Divorce can Stretch Waistlines as well as Finite Resources

BBC News reported in recent years that both marriage and divorce can trigger weight gain. Newly-divorced women and men had between 21% and 22% increased risk of a small weight gain after divorce. The report concluded that: “All marital transitions act as a weight shock, encouraging small weight gains regardless of the destination marital state.”

In my practice as a family and divorce solicitor in Bath and Bristol, UK, I witness clients, going through the significant transitions brought about by divorce, including stressing over having to find alternative accommodation, stretching finite finances resources, and strained contact with friends and families. Divorce is one of the most intense stressors and it can lead to disturbed sleep, reduced exercise and poor diet, as well as a drop in self-esteem or self-confidence.

To try and reduce those personal, financial and legal stresses, I encourage clients to consider choosing a non-adversarial approach to divorce, like Collaborative Practice or Family Mediation. Not only might that approach help them achieve reasoned settlements but it could be healthier for them, than a positional, adversarial Divorce Court hearing.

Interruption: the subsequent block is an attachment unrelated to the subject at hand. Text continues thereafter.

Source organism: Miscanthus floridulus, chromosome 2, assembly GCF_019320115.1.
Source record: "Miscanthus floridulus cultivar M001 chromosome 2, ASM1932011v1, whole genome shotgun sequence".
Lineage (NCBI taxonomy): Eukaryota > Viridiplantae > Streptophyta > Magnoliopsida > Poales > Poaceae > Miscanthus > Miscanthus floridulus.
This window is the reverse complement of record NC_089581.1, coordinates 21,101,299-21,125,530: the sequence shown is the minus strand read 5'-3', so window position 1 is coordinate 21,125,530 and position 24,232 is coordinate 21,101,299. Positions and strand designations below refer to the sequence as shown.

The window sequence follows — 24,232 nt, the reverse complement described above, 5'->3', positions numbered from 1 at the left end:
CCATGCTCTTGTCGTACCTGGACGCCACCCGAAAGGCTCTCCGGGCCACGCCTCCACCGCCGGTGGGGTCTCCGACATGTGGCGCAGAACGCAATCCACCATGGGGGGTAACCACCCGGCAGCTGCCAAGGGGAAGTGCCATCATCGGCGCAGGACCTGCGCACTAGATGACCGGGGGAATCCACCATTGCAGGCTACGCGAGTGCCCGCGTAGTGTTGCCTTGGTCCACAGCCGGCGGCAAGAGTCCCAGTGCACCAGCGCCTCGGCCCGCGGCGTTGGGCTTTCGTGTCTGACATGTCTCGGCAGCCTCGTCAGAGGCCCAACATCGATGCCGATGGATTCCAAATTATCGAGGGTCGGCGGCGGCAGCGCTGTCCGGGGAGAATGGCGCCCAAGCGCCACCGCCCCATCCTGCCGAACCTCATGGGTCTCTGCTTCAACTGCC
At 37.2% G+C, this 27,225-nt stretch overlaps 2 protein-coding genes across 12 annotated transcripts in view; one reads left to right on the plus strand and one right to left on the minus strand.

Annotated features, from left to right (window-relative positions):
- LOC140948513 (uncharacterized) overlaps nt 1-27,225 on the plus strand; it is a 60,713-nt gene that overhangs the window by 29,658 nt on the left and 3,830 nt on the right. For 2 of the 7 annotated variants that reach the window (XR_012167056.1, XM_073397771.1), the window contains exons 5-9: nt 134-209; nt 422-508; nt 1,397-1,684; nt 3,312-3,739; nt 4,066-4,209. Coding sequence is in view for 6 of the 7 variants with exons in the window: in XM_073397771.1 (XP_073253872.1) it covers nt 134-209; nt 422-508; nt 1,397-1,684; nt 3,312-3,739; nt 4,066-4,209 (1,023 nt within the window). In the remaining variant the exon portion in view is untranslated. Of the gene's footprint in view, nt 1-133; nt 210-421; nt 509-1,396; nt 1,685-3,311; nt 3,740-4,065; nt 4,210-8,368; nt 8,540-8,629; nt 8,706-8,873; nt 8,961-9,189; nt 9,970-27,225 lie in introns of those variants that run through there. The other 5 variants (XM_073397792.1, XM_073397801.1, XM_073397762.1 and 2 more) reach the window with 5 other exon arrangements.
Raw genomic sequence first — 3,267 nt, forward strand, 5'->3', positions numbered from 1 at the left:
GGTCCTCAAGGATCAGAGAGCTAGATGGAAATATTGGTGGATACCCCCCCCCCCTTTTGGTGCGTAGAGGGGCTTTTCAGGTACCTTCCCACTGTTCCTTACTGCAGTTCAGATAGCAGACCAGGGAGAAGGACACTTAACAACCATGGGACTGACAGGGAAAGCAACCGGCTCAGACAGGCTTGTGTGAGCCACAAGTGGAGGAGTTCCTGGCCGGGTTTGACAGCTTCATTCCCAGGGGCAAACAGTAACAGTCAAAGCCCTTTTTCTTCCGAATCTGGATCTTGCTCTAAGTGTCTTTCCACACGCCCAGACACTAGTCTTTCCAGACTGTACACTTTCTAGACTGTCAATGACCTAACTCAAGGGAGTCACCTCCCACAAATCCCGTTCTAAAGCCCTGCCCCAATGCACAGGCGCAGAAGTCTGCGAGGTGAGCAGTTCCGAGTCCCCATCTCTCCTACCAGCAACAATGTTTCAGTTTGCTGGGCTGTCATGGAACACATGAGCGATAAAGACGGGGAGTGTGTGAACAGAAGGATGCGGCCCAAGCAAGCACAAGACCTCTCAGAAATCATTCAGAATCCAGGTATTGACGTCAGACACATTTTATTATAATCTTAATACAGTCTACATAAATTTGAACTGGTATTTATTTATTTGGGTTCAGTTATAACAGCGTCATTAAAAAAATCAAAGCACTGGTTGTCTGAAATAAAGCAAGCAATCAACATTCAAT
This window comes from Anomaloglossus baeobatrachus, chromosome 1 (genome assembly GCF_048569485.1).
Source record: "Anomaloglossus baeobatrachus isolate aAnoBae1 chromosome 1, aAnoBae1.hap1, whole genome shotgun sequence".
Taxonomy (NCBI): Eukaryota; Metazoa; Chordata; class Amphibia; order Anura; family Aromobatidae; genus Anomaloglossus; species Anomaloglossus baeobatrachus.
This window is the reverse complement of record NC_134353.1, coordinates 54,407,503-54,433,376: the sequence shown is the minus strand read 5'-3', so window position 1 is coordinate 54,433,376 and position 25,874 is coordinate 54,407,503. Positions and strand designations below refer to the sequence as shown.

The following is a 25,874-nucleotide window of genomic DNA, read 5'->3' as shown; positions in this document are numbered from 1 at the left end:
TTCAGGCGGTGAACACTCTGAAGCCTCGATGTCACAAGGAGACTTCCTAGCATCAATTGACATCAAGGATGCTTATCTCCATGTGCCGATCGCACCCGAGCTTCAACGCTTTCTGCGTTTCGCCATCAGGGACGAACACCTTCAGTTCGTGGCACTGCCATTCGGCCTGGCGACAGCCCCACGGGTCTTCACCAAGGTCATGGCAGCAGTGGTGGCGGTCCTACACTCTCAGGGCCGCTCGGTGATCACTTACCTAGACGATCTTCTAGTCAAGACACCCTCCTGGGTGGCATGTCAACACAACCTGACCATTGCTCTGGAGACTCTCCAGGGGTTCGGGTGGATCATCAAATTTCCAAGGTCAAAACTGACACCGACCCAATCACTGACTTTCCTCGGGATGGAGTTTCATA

But away from the Divorce Court clients still need to be good to themselves. For example, take the time to look after your health by visiting your doctor regularly, taking vitamins and eating healthily, getting regular exercise and plenty of sleep. It can be tremendously valuable to find a way to let off steam – for example by taking up a new sport – or by simply changing the scenery. All perhaps obvious actions, but taking good care of oneself can be easily forgotten or ignored in times of significant life transitions.

As the research above highlights, a divorce can stretch waistlines. But by taking care of oneself, by focusing on keeping active and healthy, and by choosing a constructive process like collaborative practice that focuses on settlement and reduces conflict, it is possible to minimise the damaging effects of divorce and move on with life without too many extra pounds.

Article by Richard Sharp

Richard is dedicated to helping clients avoid the trauma of prolonged conflict by finding solutions that benefit them and their families. He works to resolve complex financial situations, protect assets acquired over lifetimes, prioritise the needs of children, and reach outcomes that are fair for all parties.